Breakups are hard.  Even ones that are smooth, well planned and everyone behaves, business partner breakups are emotionally draining.  For those that aren’t as smooth (and are more common), breakups can be devastating to the business, your finances, emotional health, and relationships.

Over the past two and a half years, I’ve helped 15 business owners separate from their partners.  That’s an average of one every other month!  Some of those have been smooth, and some of them have been messy.  But every single one of them has been time-consuming and costly.

What’s the lesson here?  There are several.

First, for those of you who are thinking about going into business with someone, there’s homework you need to do first.

Second, for those of you who are already in business with someone, there are actions you can take now that will (1) make your relationship stronger, AND (2) make it easier should either of you decide to separate.

Before we dive into those steps, let’s consider the top reasons why someone wants a business partner.  A potential business partner can be attractive if he or she has:

1. Additional capital (money $$) to start or expand the business.

2. Shared responsibility for running or growing the business.

3. Expertise in an area needed to run the business.

4. Experience operating in a particular industry.

People often think money is the number one reason people consider a business partner and that is probably correct.  But a close second is the shared responsibility – the additional shoulders to carry the burden and effort of creating and growing a business.  It’s this reason that turns out to be the most important one for small service-based businesses.

Of the 15 clients we helped separate in the past two and a half years, here’s a breakdown of the reasons they broke up:

Lack of dedication, responsibility, and/or commitment = 9 Businesses broke up

Lack of trust and money disagreements = 5 Businesses broke up

Lack of agreement over decision making = 1 Business broke up

As you can see, the statistics show that the number one reason business partners break up is a lack of effort. And when you think about it, that makes sense, right? Service businesses need people to put in the time and effort to make the business succeed.  When you have a business partner who doesn’t pull their weight, you can easily imagine how that would cause problems.

Of the 15 business owners we helped separate from their business partners, only 5 had partner agreements in place.  For those 5, it was definitely an easier process.  Don’t get me wrong, it was still a difficult process, but not as difficult as it could have been had there been no agreement in place already.

For the 10 business owners who didn’t have a partnership agreement in place, it was more expensive, more time-consuming, and much more miserable.

So here are the action steps that you should take if you’re in this situation:

1. If you’re thinking about going into business with someone, make sure they’re the right person.Not just with money but with dedication and commitment. You don’t want to be the only one working while the other is taking it easy. Have the hard conversations. Make sure it’s the right fit before you make the jump into partnership.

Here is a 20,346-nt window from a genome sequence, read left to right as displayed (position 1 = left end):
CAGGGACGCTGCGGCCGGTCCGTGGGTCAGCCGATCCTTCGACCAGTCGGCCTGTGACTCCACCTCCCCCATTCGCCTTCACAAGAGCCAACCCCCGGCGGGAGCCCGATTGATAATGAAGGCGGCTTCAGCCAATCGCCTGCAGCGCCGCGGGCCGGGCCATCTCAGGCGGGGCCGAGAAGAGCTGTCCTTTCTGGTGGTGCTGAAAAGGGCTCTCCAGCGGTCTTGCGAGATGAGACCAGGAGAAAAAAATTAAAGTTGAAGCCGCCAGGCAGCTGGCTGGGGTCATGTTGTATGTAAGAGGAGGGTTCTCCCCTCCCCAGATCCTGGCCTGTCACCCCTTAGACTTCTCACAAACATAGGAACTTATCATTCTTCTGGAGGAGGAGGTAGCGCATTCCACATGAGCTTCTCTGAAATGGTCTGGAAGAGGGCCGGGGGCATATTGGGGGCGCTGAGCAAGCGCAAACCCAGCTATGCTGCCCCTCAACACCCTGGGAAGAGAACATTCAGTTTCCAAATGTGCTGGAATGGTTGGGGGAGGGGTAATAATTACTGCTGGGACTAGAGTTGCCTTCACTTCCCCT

2. Have an agreement in place that outlines several key issues: decision-making, money investment, effort and time commitment, separation process, and several other key provisions. Having an agreement in place actually gives you two benefits. First, it makes you think about the issues and discuss them in order to put the agreement in place. Second, it is there as a security net in case you need it.

3. Once you have an agreement in place, don’t forget about it. Follow it. Let it do its job by keeping some structure around your partnership.

At the end of the day, we are all humans. We feel and think differently each day. Our life circumstances change and our priorities change. What may be a certain way today may not be that way next week. Keep this in mind when you structure your partnership agreement.

Not one of our 15 business owners thought that they’d end up in a partnership split.  Every single one of them went into the partnership thinking it was the best decision and that it would work out to their benefit.  None of them thought it would end the way it did.  Some of them had to shut down their businesses.  Some of them had to pay their partner a lot of money.  Some of them had to pay their attorney a lot of money.

Optimism is the entrepreneur’s best feature.  But it should always be coupled with practicality.  With business partners, it’s practical to have a written partnership agreement in place from the beginning.

Information in this journal post is for general informational purposes only. Nothing in this journal post should be taken as legal advice for your individual situation. Viewing of this journal post and/or contacting us does not create an attorney-client relationship. Please do not send confidential information to us until an attorney-client relationship has been established.

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